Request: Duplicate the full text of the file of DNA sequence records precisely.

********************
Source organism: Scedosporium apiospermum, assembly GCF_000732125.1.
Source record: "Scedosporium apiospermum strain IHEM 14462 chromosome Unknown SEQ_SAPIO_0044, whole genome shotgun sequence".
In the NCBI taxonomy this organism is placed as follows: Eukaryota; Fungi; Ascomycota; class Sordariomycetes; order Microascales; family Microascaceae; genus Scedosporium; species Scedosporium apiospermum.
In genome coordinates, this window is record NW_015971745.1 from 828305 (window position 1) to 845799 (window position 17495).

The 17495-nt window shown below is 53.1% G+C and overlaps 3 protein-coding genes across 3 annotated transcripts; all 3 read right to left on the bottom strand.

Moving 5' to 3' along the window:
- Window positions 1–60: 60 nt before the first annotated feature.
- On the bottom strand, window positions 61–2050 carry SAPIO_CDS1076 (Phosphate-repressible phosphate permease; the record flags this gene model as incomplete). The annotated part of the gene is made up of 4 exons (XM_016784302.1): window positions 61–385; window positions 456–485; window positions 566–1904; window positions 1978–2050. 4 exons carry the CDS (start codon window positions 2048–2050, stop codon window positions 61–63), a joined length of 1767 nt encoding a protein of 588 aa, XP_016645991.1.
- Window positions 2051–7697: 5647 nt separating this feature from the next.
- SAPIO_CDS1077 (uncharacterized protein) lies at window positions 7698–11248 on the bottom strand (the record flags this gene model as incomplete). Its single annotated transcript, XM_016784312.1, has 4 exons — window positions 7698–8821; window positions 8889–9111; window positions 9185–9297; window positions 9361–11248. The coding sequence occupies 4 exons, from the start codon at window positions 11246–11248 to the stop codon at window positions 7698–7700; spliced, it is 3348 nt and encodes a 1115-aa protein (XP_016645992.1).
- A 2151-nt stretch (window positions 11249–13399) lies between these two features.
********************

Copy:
Source organism: Scedosporium apiospermum, assembly GCF_000732125.1.
Source record: "Scedosporium apiospermum strain IHEM 14462 chromosome Unknown SEQ_SAPIO_0044, whole genome shotgun sequence".
In the NCBI taxonomy this organism is placed as follows: Eukaryota; Fungi; Ascomycota; class Sordariomycetes; order Microascales; family Microascaceae; genus Scedosporium; species Scedosporium apiospermum.
In genome coordinates, this window is record NW_015971745.1 from 828305 (window position 1) to 845799 (window position 17495).

The 17495-nt window shown below is 53.1% G+C and overlaps 3 protein-coding genes across 3 annotated transcripts; all 3 read right to left on the bottom strand.

Moving 5' to 3' along the window:
- Window positions 1–60: 60 nt before the first annotated feature.
- On the bottom strand, window positions 61–2050 carry SAPIO_CDS1076 (Phosphate-repressible phosphate permease; the record flags this gene model as incomplete). The annotated part of the gene is made up of 4 exons (XM_016784302.1): window positions 61–385; window positions 456–485; window positions 566–1904; window positions 1978–2050. 4 exons carry the CDS (start codon window positions 2048–2050, stop codon window positions 61–63), a joined length of 1767 nt encoding a protein of 588 aa, XP_016645991.1.
- Window positions 2051–7697: 5647 nt separating this feature from the next.
- SAPIO_CDS1077 (uncharacterized protein) lies at window positions 7698–11248 on the bottom strand (the record flags this gene model as incomplete). Its single annotated transcript, XM_016784312.1, has 4 exons — window positions 7698–8821; window positions 8889–9111; window positions 9185–9297; window positions 9361–11248. The coding sequence occupies 4 exons, from the start codon at window positions 11246–11248 to the stop codon at window positions 7698–7700; spliced, it is 3348 nt and encodes a 1115-aa protein (XP_016645992.1).
- A 2151-nt stretch (window positions 11249–13399) lies between these two features.